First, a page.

It’s amazing how sexist attempts to banish sexism can be.
In England last week, the Committee of Advertising Practice proclaimed that harmful gender stereotypes would be banned in advertisements on everything from television to social media to online websites.
As soon as I read about the move, several questions bolted through my mind like agile chipmunks on a sugar high:
- What the heck is the Committee of Advertising Practice?
- It can do that?
- How do you decide which stereotypes are harmful, or even, in these ever-changing times, what portrayals of either gender (or nonbinary folks, have we even stereotyped them yet?) count as stereotypes and which are just portrayals of individuals going about their wacky product-using day?
It turns out the Committee of Advertising Practice absolutely can ban certain ads in England. It did so most famously in 2016 when it cracked down on Gucci for featuring a female model who looked “unhealthily thin” in a campaign.
Whether a ban was the best way to stop the grotesque practice of presenting grown women with arms and legs the width of a 6-year-old’s as the female body ideal is hard to say, but the motivation certainly makes sense. Eating disorders are among the most deadly mental illnesses, with 1.6 million sufferers in England and 8 million in the United States facing a 10 percent mortality rate. Glorifying the body image that feeds that is no more defensible than selling crack addiction as an adorable lifestyle choice.
But this time around they seem to be banning not unrealistic portrayals, but realistic ones. The new rules state: “Advertisements must not include gender stereotypes that are likely to cause harm, or serious or widespread offence.” The group goes on to give examples implying that if you tried to make documentary commercials out of most of our actual lives by installing cameras in our homes, these videos of normal human behavior would be too dangerous to show.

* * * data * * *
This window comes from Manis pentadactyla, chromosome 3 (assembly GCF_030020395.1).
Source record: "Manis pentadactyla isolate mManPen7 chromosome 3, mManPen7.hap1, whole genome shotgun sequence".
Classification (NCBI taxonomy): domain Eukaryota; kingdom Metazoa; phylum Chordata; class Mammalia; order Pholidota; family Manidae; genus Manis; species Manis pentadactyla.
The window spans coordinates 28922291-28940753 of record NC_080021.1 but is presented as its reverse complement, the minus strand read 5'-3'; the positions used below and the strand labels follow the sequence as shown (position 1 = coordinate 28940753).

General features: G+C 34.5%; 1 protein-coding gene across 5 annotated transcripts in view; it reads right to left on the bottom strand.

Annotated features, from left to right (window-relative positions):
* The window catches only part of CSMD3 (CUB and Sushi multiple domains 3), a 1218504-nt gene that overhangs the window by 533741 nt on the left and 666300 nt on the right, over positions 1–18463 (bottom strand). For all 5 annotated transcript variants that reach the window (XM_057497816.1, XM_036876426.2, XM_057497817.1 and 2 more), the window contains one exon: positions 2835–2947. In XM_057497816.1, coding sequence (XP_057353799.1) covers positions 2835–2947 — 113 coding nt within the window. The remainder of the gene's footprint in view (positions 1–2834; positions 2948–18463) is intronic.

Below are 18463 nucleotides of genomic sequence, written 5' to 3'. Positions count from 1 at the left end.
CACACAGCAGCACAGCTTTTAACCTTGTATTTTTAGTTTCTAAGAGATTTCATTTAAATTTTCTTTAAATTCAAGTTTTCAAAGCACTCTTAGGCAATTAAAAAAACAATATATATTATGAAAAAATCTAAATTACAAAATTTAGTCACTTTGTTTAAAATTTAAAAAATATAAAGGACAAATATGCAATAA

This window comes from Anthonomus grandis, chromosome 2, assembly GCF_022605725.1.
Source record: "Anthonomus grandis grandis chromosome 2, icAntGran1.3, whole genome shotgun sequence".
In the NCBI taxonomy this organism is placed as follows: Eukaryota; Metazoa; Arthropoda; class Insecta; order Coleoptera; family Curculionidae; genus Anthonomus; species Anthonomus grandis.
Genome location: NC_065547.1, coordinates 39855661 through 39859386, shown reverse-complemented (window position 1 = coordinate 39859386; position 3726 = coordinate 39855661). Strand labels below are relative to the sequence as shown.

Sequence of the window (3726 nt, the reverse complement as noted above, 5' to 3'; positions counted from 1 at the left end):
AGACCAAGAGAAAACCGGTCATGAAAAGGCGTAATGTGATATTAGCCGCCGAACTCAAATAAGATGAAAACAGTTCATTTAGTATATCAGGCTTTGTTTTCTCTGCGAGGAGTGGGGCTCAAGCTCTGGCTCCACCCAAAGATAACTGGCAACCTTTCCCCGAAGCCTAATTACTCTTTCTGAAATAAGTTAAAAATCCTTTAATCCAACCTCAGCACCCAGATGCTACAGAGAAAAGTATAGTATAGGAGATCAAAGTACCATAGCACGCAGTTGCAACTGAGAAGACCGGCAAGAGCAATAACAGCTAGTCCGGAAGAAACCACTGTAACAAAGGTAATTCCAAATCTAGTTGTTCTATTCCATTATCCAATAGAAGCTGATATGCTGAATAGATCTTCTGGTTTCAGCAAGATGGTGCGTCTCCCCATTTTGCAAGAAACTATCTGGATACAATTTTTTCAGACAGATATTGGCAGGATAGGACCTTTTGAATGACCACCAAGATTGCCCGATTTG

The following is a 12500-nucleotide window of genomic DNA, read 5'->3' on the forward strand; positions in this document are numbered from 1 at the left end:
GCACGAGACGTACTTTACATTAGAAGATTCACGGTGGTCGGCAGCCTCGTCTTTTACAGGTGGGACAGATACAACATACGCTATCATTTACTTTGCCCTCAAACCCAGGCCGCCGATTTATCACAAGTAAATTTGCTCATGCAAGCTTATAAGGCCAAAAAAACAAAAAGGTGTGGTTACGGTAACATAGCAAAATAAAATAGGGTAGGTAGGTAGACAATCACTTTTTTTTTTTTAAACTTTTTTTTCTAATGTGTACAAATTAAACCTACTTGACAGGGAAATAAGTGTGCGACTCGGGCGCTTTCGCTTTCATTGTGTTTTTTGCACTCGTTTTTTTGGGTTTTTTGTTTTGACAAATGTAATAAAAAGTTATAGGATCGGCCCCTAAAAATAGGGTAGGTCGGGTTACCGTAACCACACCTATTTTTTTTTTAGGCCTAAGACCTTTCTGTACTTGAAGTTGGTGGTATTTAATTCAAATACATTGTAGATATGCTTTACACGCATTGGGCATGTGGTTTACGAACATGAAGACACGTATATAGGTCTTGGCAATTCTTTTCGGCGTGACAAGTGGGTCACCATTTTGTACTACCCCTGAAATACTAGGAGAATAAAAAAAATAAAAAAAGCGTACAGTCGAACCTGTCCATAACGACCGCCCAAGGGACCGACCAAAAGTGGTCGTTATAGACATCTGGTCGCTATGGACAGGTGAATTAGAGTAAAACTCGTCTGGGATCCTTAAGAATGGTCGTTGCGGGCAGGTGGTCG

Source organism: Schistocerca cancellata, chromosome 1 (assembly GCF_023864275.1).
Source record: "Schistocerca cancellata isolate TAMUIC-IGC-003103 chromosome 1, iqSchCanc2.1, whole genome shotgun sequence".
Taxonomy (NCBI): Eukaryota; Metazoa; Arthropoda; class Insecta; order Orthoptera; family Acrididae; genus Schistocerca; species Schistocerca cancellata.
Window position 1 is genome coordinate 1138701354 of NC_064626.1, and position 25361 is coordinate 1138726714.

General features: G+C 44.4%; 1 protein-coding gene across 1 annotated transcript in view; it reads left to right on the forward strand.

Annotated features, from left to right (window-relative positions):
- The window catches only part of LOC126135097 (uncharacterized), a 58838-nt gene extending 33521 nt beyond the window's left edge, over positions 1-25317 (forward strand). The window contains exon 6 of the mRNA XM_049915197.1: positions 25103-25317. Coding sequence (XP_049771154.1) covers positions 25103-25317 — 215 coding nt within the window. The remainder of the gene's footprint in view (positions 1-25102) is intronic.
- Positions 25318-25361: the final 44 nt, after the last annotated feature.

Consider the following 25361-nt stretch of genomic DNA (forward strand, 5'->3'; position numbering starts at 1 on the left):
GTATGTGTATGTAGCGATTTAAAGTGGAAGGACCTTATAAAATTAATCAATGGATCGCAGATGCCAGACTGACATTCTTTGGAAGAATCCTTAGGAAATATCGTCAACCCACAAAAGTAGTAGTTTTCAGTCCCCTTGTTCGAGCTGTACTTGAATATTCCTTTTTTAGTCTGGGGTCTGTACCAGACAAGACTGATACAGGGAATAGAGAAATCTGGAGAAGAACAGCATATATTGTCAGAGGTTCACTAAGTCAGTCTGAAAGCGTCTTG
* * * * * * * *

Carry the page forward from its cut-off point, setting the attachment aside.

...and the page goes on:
One ban, on ads depicting “a man or woman failing to achieve a task specifically because of their gender e.g. a man’s inability to change nappies (diapers) or a woman’s inability to park a car,” is oddly old-fashioned. It’s as if the people who wrote these new standards are trying to solve the media sins of 1981. I do not actually know a father under the age of 60 who can’t change diapers with ease, and these days women and men are equally, horrifyingly bad at parking.
Another rule that shocked me: “Where an ad features a person with a physique that does not match an ideal stereotypically associated with their gender, the ad should not imply that their physique is a significant reason for them not being successful, for example, in their romantic or social lives.”
This is like claiming gravity does not exist. Physical attractiveness is a key factor in many types of success, and many buying decisions. It’s a truth that is both regrettable and at the core of human experience. And unlike sexism or racism, I don’t think it’s budged an inch in modern times.
But the weirdest example of what’s off-limits is “an ad that depicts a man with his feet up and family members creating a mess around the home while a woman is solely responsible for cleaning up the mess.” But isn’t the woman the hero in this? I get that we don’t want boys to grow up to be lazy layabouts, but I’m not sure we do women any favors by hiding the fact that men can be so useless and women are so often forced to work so hard.
Lane Filler is a member of Newsday’s editorial board.